EH05738P  Ernest Hemingway, Paris, circa 1924. Ernest Hemingway: A Storyteller's Legacy
By Megan Floyd Desnoyers

"At 8 o'clock on the morning of July 21st. 1899 Ernest Miller Hemingway came to town wrapped in a light blue comforter. It was a very hot morning. The sun shone brightly and the Robins sang their sweetest songs to welcome the little stranger to this beautiful world

"The little lad weighed 9 lbs., had thick black hair, dark blue eyes, black eyebrows, Mahogany colored complexion, a dimple in each cheek, Grandpa Ernest Hall's nose and mouth, like a cupid's bow, Hands and nails just like Grandpa Ernest's. Plump and perfect in form with a deep toned voice," wrote Grace Hall Hemingway of her second child's birth in the first of five lavishly annotated scrapbooks of photographs, newspaper clippings, and letters she made. (1) The paper record that begins with her lovingly compiled scrapbooks comes full circle with the donations to the John F. Kennedy Library by Hemingway's fourth wife and widow, Mary Welsh Hemingway, and his sons, Jack, Patrick, and Gregory, of Hemingway's manuscripts, letters, scrapbooks, notebooks, photographs, and memorabilia. Fading French copybooks with handwritten drafts of The Sun Also Rises, a letter to Mary written on a paper drawer liner from New York's Ambassador Hotel, scrapbooks covered with zebra and lion skin, a ring containing shrapnel from his leg injury during World War I--the Hemingway Collection provides the raw material to help us document and understand Hemingway as writer, celebrity, husband, father, friend, and keeper of almost everything. Since "he seldom threw away any piece of paper," (2) the record is incredibly rich and frequently puzzling. "Grandma Cherrie [Caroline Hancock Hall] sent Ernest Miller his first silver spoon, marked E.M.H. in the bowl," Grace wrote. (3) Here's a baby spoon marked EMH on the curved handle. Could it be Grandma Cherrie's gift? Probably not. But Hemingway saved it, and it was among his possessions when he died in 1961.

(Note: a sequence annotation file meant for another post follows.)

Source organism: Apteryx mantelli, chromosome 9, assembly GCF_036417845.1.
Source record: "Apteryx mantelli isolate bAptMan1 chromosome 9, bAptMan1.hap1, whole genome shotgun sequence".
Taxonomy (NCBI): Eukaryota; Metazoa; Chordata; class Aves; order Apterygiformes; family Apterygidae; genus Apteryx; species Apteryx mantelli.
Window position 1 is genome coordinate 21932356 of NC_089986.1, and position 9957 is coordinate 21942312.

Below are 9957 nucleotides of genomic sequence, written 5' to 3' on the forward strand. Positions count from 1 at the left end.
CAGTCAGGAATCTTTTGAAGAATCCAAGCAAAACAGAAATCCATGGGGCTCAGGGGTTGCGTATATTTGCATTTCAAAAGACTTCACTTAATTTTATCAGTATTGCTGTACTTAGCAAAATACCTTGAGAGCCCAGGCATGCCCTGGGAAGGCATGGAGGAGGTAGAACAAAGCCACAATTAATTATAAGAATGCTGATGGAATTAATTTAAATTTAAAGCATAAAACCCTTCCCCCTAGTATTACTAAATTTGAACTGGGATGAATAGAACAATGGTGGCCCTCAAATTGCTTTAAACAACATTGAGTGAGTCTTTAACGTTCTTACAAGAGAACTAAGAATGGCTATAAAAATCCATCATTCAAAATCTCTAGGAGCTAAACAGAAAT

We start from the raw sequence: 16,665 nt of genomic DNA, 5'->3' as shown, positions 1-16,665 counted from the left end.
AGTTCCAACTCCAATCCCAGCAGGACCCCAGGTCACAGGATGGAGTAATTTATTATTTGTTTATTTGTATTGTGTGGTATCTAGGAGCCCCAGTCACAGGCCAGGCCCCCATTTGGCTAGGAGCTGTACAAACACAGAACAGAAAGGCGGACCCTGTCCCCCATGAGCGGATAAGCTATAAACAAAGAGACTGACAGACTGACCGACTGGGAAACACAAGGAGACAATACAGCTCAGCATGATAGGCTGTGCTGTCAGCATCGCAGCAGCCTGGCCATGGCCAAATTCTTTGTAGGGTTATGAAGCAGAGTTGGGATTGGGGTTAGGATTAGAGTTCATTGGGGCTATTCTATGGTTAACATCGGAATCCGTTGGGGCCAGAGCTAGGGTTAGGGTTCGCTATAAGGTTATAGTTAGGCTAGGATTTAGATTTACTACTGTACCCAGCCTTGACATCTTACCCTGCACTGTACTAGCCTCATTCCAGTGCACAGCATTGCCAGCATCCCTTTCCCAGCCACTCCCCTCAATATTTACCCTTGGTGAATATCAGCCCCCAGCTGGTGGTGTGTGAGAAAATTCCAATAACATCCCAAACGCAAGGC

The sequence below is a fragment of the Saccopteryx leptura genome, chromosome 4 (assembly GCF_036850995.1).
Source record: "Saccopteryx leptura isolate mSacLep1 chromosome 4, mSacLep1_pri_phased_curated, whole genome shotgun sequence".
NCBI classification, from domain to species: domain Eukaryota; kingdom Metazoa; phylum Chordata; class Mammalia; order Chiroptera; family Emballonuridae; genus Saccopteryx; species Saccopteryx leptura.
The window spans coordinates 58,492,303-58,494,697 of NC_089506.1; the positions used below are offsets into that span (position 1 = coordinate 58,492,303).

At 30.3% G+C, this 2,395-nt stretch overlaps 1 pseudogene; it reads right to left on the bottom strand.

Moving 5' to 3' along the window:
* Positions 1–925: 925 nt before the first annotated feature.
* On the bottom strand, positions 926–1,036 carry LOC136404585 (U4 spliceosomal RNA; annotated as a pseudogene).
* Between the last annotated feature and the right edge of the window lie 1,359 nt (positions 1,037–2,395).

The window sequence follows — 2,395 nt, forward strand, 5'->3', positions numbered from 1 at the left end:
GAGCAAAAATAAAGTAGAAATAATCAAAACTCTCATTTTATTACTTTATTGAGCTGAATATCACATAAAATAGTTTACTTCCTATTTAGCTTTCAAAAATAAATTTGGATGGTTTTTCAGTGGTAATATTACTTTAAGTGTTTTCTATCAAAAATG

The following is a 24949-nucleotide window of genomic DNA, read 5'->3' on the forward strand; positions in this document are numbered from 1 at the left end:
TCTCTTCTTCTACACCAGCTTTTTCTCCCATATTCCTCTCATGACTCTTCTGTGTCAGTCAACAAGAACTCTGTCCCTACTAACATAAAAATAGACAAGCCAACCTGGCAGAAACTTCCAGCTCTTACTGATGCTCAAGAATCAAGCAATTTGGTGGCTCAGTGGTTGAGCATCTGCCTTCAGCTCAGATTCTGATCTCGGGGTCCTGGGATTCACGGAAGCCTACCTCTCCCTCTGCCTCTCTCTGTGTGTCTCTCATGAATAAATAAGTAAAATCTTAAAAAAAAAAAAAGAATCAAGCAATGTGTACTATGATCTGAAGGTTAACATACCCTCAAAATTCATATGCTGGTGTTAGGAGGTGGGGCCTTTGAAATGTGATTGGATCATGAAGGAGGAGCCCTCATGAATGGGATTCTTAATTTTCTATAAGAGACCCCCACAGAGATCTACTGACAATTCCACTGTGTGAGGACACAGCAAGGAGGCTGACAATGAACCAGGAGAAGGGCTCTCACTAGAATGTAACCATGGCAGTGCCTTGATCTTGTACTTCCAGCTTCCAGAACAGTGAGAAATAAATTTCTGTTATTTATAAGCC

Hemingway was born in the prosperous Chicago suburb of Oak Park, Illinois, to Clarence Hemingway, a family doctor, and Grace Hall, an aspiring opera singer who gave up a possible career for marriage and six children. "At 6 weeks Ernest Miller went to Walloon Lake on the steamship Manitou" (4) with his parents and his nurse. Each summer the family returned to rural upper Michigan, where Clarence, an avid sportsman, shared his love of nature and passion for camping, hunting, fishing, canoeing, and hiking with young Ernest.

A lifetime later, in the posthumously published Paris memoir A Moveable Feast, Hemingway described the early journeys of the next generation--his son John Hadley Nicanor, nicknamed Bumby: "At three months Mr. Bumby had crossed the North Atlantic on a twelve-day small Cunarder that sailed from New York via Halifax in January. He never cried on the trip and laughed happily when he would be barricaded in a bunk so he could not fall out when we were in heavy weather. But our Paris was too cold for him . . . . Schruns [Austria] was a healthy place for Bumby who had a dark-haired beautiful girl to take him out in the sun in his sleigh and look after him, and Hadley [Richardson Hemingway] and I had all the new country to learn and the new villages, and the people of the town were very friendly . . . . Mr. Bumby standing with [Hadley], blond and chunky and with winter cheeks looking like a good Vorarlberg boy." (5) In one generation, Oak Park and Walloon Lake to Paris and Schruns, and later Key West, Africa, Cuba; it is a great deal more than just a geographical journey.